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Economists expected Fed to scale back monthly purchases of Treasury and mortgage-backed securities, but the central bank says unemployment "remains elevated."
Citing an unemployment rate that "remains elevated" and saying it needed more evidence of a recovering economy, the US Federal Reserve announced on Wednesday that it would continue a program of economic stimulus, countering what was widely expected to be an easing of the program.
Financial markets welcomed the decision, with the S&P 500 and Dow Jones Industrial Average shooting to record highs, while bond yields sank in anticipation of continued strong demand for debt.
The Federal Reserve was expected to begin its long retreat from ultra-easy monetary policy by announcing a small reduction in its bond buying, while stressing that benchmark US interest rates will remain near zero for a long time.
Most economists expected the Fed would opt to scale back its monthly purchases of Treasury and mortgage-backed securities by a modest $10 billion, a Reuters poll found.
That would take them to $75 billion and signal the beginning of the end to an unprecedented episode of monetary expansion that has been felt worldwide.
It won't happen; not yet, anyway.
"The Committee decided to await more evidence that progress will be sustained before adjusting the pace of its purchases," the Fed announcement said.
"Accordingly, the Committee decided to continue purchasing additional agency mortgage-backed securities at a pace of $40 billion per month and longer-term Treasury securities at a pace of $45 billion per month."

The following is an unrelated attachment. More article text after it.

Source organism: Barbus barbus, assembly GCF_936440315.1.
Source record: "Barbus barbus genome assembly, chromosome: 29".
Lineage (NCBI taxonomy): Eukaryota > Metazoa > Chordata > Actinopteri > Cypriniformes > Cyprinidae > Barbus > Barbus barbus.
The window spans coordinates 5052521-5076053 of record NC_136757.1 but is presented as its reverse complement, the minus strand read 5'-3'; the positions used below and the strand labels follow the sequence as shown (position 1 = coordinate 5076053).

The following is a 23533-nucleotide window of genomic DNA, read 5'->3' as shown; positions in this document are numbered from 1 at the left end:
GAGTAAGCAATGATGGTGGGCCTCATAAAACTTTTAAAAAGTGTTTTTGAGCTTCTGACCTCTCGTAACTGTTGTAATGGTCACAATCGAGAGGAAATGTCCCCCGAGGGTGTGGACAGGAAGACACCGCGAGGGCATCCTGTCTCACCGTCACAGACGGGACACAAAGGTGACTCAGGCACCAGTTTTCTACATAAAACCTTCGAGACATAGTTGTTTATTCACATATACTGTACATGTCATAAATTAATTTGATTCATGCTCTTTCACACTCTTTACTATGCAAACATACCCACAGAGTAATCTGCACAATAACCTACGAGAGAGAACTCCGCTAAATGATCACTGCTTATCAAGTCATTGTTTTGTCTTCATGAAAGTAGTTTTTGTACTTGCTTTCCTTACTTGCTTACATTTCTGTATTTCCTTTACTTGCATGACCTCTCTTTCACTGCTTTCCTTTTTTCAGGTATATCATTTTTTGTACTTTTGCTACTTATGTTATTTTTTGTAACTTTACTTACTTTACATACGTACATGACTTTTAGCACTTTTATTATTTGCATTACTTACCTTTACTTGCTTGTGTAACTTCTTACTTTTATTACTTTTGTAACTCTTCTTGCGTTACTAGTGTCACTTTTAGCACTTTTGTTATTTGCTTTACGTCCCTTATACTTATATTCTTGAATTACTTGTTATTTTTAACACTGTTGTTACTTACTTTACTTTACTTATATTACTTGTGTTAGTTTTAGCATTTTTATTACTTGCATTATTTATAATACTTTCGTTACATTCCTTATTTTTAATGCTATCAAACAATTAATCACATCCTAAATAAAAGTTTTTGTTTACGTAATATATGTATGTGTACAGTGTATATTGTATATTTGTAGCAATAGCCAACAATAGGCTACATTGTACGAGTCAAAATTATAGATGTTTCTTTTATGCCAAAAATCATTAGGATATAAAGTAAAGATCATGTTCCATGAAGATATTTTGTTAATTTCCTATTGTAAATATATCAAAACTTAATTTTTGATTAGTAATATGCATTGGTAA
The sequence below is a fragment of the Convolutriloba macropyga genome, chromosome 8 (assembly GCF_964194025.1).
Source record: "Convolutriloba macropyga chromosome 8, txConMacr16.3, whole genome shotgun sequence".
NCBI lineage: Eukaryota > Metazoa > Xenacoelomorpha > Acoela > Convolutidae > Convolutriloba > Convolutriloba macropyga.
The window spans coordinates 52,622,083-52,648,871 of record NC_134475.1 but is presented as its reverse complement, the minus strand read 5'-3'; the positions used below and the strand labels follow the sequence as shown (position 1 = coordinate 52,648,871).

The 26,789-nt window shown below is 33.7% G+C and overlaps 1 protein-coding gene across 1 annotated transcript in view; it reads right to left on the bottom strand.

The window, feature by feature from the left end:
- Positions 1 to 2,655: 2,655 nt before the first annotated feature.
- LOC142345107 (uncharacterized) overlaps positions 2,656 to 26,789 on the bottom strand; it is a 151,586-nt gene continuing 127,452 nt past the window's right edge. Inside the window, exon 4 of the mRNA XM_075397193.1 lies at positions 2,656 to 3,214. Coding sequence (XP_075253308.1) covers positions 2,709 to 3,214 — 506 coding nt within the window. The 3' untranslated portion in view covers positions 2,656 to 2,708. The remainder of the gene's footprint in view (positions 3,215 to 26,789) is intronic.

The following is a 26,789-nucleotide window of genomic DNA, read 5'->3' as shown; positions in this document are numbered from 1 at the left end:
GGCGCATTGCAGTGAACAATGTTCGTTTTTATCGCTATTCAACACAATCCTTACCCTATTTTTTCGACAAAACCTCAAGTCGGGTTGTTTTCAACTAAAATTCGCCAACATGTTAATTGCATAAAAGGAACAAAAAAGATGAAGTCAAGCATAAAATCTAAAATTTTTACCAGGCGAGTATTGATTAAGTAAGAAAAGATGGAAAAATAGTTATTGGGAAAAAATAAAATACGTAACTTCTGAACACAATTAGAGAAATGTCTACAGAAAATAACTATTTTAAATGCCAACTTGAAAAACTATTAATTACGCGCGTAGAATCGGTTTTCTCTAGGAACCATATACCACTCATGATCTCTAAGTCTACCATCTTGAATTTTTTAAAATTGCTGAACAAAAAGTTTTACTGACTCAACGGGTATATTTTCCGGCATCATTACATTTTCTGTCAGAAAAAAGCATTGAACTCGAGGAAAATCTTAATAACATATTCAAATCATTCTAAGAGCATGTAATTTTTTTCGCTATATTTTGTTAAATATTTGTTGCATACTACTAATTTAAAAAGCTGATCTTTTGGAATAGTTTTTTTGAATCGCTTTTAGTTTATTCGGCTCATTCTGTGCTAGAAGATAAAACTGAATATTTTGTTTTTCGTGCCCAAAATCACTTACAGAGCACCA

Fed policy makers instead cut their growth forecast for this year and next, suggesting the economy is feeling the impact of government spending cuts and continues to struggle to break free from the Great Recession, Agence France-Presse said.
The Federal Open Market Committee said that although the economy appears to be holding up amid government "sequester" spending cuts, it "decided to await more evidence that progress will be sustained before adjusting the pace of its purchases," AFP reported.
After the announcement, chairman Ben Bernanke said he's not aiming for a fixed target to reverse the buying policy.
"What we will be looking at is the overall labor market situation, including the unemployment rate, but other factors as well. There is no magic number," Bernanke said, the Associated Press reported.
Stock markets welcomed the announcement, Bloomberg News reported.
The Dow Jones closed at a record high of 15,676.94, up 0.9 percent on the previous session's close, while the S&P 500 added 1.2 percent to close at 1,725.52, which was also an all-time high.
The tech-heavy Nasdaq gained 1 percent to finish at 3,783.64, the index's highest close since September 2000.
Treasury prices rose as investors increased their exposure to fixed-income assets, pushing the yield on benchmark 10-year bonds down to 2.706 percent. Bond prices move in the opposite direction to yield.
The dollar, which is seen as a safe haven during periods of economic uncertainty, also weakened as the Fed's announcement boosted confidence in a market accustomed to stimulus spending.